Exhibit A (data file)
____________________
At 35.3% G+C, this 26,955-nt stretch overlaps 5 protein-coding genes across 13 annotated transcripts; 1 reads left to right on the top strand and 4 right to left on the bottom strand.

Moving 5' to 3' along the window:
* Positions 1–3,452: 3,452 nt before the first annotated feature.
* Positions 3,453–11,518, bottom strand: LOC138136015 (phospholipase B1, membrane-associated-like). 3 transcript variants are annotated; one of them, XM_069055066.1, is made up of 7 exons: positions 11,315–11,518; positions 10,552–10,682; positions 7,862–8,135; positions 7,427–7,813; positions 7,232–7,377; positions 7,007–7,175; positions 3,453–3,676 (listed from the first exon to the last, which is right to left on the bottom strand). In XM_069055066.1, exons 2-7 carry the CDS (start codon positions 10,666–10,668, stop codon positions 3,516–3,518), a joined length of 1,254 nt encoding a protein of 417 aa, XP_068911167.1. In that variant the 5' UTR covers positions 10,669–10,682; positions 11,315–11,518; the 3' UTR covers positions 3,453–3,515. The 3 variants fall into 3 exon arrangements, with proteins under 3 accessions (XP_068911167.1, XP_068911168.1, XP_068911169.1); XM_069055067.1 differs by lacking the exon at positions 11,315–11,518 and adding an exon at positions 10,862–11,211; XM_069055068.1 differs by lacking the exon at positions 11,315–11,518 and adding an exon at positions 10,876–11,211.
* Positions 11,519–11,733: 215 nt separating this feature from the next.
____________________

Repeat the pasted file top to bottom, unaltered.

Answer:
At 35.3% G+C, this 26,955-nt stretch overlaps 5 protein-coding genes across 13 annotated transcripts; 1 reads left to right on the top strand and 4 right to left on the bottom strand.

Moving 5' to 3' along the window:
* Positions 1–3,452: 3,452 nt before the first annotated feature.
* Positions 3,453–11,518, bottom strand: LOC138136015 (phospholipase B1, membrane-associated-like). 3 transcript variants are annotated; one of them, XM_069055066.1, is made up of 7 exons: positions 11,315–11,518; positions 10,552–10,682; positions 7,862–8,135; positions 7,427–7,813; positions 7,232–7,377; positions 7,007–7,175; positions 3,453–3,676 (listed from the first exon to the last, which is right to left on the bottom strand). In XM_069055066.1, exons 2-7 carry the CDS (start codon positions 10,666–10,668, stop codon positions 3,516–3,518), a joined length of 1,254 nt encoding a protein of 417 aa, XP_068911167.1. In that variant the 5' UTR covers positions 10,669–10,682; positions 11,315–11,518; the 3' UTR covers positions 3,453–3,515. The 3 variants fall into 3 exon arrangements, with proteins under 3 accessions (XP_068911167.1, XP_068911168.1, XP_068911169.1); XM_069055067.1 differs by lacking the exon at positions 11,315–11,518 and adding an exon at positions 10,862–11,211; XM_069055068.1 differs by lacking the exon at positions 11,315–11,518 and adding an exon at positions 10,876–11,211.
* Positions 11,519–11,733: 215 nt separating this feature from the next.